An apparatus and method for detecting magnetic objects at an acceptable standoff range
The U.S. Navy seeks to commercialize a suite of patents including U.S. Patents 7,009,392 (Method of estimating target signals by a dynamical fluxgate sensor) and 7,420,366 (Coupled nonlinear sensor system).
Magnetometers are used to detect ferrous metallic objects, and are often applied in security, navigation, and law enforcement. Current magnetic sensors, such as superconducting quantum interference device (SQUID) sensors, require cryogenic cooling and are complex, cumbersome, and very expensive. In situations where it is impractical or impossible to establish a completely controlled perimeter, it becomes relatively easy for intruders to avoid detection. Distributed sensor fields are a common approach to solving this problem, but the high sensor density required often overwhelms the operator with background or false alarm data. The ideal sensor would be rugged and compact, easily transportable and deployable, and affordable.
SSC Pacific has developed a magnetic sensor using newly discovered aspects of the physics of coupled nonlinear oscillator networks. This method overcomes many current limitations to deliver high-power efficiency and high sensitivity, at a lower cost and power than other magnetometers. The sensor is compact and lightweight with high resolution, and communicates with other sensors as part of a package. It also detects slowly moving static and magnetic signals, such as those produced by an intruder crossing a tripwire. The sensor has the potential to be useful in security applications when placed around a house or area to detect metal on intruders, or as a very sensitive compass that could be incorporated into a compact and deployable hand-held device.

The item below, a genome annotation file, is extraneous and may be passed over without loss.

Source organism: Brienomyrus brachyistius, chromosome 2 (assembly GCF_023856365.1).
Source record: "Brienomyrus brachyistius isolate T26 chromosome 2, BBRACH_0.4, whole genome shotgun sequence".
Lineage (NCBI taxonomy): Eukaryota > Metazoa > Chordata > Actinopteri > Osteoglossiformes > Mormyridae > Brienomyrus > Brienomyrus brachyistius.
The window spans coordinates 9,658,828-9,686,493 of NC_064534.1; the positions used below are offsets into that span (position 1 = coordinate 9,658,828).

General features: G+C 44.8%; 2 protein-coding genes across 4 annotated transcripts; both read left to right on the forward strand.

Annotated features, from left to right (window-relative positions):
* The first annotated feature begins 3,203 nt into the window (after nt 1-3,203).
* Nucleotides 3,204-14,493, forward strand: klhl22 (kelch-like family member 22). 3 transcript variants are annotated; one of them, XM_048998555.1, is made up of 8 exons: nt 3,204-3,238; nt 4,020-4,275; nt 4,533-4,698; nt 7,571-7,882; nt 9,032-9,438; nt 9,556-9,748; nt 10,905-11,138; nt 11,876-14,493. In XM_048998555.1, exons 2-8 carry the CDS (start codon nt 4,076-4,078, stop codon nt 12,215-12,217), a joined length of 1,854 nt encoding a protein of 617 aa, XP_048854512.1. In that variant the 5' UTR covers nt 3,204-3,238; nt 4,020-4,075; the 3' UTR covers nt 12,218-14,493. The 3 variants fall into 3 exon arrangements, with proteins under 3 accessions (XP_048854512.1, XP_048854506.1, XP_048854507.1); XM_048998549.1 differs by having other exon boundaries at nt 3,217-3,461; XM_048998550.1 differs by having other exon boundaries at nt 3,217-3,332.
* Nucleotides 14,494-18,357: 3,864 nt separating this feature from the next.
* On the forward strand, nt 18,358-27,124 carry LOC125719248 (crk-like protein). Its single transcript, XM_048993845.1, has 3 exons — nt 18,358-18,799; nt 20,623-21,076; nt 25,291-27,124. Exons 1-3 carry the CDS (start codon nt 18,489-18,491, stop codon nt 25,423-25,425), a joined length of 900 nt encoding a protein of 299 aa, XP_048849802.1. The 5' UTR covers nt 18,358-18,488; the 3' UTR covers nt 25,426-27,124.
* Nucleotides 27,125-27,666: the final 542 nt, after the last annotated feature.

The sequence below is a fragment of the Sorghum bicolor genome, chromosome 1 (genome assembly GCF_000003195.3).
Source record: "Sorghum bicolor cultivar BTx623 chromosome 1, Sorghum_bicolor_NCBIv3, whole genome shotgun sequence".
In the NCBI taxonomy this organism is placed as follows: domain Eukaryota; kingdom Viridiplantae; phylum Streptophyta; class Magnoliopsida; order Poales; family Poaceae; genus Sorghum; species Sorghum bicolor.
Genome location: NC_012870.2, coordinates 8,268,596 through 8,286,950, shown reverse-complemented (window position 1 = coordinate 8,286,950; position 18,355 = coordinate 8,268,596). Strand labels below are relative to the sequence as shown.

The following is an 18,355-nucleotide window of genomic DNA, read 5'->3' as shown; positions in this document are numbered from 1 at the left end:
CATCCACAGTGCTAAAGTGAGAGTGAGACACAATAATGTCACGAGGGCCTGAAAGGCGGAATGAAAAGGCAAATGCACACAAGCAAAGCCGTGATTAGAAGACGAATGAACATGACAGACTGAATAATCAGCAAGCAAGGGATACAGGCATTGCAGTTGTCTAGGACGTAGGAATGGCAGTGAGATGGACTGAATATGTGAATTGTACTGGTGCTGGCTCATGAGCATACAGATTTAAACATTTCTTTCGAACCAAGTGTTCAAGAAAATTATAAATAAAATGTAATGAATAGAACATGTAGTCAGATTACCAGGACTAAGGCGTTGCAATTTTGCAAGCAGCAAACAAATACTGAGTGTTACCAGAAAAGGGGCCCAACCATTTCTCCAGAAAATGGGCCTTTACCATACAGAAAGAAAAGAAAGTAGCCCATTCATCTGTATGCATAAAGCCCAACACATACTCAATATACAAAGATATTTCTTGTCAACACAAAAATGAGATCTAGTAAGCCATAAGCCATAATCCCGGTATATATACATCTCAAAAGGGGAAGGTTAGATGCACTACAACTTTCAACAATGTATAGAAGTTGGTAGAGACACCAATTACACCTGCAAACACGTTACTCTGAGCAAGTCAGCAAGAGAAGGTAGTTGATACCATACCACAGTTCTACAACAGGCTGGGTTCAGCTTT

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- SD 806, September 2008. SSC Pacific, San Diego, CA 92152–5001. Approved for public release; distribution is unlimited.